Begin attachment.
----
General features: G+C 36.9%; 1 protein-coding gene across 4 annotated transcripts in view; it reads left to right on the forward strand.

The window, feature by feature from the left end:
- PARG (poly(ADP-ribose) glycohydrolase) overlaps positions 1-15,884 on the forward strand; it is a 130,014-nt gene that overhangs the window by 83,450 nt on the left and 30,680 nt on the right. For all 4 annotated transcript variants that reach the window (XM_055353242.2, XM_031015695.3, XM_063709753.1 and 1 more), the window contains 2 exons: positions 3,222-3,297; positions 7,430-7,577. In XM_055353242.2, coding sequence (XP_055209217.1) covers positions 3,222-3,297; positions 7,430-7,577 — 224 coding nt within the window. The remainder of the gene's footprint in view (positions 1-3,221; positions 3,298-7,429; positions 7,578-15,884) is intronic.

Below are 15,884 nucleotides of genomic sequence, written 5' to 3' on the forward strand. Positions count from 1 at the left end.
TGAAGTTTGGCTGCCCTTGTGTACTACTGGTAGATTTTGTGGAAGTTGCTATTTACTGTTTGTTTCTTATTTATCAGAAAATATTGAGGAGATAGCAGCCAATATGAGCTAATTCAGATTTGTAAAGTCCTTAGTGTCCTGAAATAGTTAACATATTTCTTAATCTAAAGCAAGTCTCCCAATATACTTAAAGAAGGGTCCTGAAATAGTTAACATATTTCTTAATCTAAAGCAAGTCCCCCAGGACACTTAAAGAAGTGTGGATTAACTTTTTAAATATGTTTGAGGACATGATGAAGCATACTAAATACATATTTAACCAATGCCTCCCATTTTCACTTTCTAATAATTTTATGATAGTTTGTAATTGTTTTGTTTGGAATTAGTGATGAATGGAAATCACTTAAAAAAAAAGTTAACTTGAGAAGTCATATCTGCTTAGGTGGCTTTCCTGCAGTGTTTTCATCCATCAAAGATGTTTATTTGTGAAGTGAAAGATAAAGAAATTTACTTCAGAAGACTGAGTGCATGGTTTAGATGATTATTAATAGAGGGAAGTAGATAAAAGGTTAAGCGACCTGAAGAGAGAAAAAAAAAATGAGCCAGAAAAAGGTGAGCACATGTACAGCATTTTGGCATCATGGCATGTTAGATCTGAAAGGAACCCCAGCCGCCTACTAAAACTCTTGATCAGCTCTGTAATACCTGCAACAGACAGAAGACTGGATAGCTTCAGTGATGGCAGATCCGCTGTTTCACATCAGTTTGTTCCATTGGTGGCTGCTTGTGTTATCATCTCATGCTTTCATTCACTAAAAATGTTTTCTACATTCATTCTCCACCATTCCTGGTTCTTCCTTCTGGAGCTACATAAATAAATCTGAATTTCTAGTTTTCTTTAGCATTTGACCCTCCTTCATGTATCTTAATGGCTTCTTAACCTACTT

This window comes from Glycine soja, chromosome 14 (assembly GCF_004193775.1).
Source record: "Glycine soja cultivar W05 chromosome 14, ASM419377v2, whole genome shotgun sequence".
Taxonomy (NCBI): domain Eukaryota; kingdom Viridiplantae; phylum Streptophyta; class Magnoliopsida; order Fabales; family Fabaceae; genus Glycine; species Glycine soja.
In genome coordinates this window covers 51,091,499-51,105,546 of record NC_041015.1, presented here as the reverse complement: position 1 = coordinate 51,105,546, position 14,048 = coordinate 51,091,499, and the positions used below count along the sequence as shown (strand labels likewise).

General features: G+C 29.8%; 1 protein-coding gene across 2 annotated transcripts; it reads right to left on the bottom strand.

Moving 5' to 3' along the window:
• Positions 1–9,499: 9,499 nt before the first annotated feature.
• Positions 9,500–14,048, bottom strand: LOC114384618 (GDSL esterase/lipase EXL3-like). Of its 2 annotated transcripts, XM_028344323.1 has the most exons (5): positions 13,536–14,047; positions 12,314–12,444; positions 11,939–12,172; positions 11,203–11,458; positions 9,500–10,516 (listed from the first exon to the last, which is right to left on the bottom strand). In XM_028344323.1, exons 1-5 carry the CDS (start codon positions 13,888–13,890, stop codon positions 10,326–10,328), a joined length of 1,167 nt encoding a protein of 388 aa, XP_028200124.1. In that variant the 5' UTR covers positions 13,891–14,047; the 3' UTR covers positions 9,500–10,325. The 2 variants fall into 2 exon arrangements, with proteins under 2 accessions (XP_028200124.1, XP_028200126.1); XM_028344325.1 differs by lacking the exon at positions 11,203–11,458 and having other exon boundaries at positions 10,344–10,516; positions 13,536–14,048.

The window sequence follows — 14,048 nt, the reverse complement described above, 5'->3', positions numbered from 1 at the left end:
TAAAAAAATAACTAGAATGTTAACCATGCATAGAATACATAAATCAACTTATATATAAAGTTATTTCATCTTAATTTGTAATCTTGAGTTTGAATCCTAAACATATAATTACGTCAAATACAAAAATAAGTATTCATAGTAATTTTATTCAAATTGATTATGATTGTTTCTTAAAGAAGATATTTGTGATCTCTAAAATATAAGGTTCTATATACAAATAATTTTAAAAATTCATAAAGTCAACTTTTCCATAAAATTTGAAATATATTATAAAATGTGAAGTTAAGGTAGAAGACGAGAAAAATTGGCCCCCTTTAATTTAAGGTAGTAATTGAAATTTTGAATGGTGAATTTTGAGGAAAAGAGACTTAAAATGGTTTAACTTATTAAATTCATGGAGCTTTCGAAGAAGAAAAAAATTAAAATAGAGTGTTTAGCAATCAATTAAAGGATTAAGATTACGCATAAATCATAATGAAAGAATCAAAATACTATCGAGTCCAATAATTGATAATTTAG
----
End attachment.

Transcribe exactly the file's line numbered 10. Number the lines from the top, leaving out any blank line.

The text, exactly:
General features: G+C 29.8%; 1 protein-coding gene across 2 annotated transcripts; it reads right to left on the bottom strand.